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Privacy

Rights Groups Push For Strong Broadband Privacy Rules (reuters.com) 29

An anonymous reader writes: A coalition of rights groups has sent a letter to the U.S. Federal Communications Commission asking for tougher privacy regulations on providers of broadband internet services. The letter was sent by the ACLU, the EFF, Public Citizen, and over 50 other groups. "Critics say broadband providers are already harvesting huge amounts of consumer data for use in targeted advertising, the groups wrote. 'This can create a chilling effect on speech and increase the potential for discriminatory practices derived from data use,' the letter said." FCC Chairman Tom Wheeler has said such firms need to ensure their data is protected, and that consumers should know more about what data is being collected, but he hasn't addressed whether the data should be harvested in the first place. He expects the FCC to review these practices "in the next several months."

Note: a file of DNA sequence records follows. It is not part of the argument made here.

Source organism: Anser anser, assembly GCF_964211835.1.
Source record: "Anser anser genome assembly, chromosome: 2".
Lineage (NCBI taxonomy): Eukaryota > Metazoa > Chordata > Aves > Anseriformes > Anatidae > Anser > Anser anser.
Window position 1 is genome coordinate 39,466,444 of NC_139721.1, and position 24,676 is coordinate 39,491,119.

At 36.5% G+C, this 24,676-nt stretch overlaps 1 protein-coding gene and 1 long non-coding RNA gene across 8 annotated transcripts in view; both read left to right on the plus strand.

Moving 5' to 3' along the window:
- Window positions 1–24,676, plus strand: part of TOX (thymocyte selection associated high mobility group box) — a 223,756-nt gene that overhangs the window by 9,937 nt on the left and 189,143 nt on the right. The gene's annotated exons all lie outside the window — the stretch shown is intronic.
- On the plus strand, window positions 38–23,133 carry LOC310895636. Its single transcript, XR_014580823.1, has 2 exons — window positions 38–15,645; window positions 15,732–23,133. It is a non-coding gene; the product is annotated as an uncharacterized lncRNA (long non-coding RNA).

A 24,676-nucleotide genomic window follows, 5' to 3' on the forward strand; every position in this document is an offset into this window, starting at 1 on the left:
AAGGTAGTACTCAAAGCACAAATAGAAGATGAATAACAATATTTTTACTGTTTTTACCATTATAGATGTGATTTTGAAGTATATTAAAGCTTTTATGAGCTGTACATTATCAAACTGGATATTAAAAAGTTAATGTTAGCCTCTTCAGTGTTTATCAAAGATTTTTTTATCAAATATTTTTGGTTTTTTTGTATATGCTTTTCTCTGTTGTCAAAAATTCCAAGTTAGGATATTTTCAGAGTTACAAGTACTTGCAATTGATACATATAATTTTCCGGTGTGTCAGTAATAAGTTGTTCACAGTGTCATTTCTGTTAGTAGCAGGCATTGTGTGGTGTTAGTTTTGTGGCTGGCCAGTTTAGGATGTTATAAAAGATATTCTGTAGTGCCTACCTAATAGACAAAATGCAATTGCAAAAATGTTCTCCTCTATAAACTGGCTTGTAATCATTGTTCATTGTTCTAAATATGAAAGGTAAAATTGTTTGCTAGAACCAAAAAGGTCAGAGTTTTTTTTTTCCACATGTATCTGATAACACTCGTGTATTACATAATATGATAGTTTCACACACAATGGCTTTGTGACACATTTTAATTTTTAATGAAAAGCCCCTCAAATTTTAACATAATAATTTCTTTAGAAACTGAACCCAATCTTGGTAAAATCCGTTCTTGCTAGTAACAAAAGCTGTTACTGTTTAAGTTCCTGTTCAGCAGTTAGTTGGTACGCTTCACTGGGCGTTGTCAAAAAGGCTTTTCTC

Comment Re:Not new (Score 1) 41

No, they are not doing this for publicity. Their goal is to improve the review process by attracting more people interested in the topic to the review process and make it more open.

I happened to attend the workshop last year and there was a very interesting discussion at the end about how to modify a review process to make it more open. While I didn't take part in the discussion, there were many aspects considered about the open peer-review process, both positive and negative. For example, some authors might be frightened to submit a paper when sending preliminary versions of their work. The selection of Reddit and ArXiv didn't have any publicity (or political) objective, they were just tools familiar to the people involved in the organization and the discussion.

I am some skeptical to this model, but still is a very interesting experiment so it will be nice to see how it compares to the reviews from previous editions.

Comment Re:tl;dr; (Score 1) 102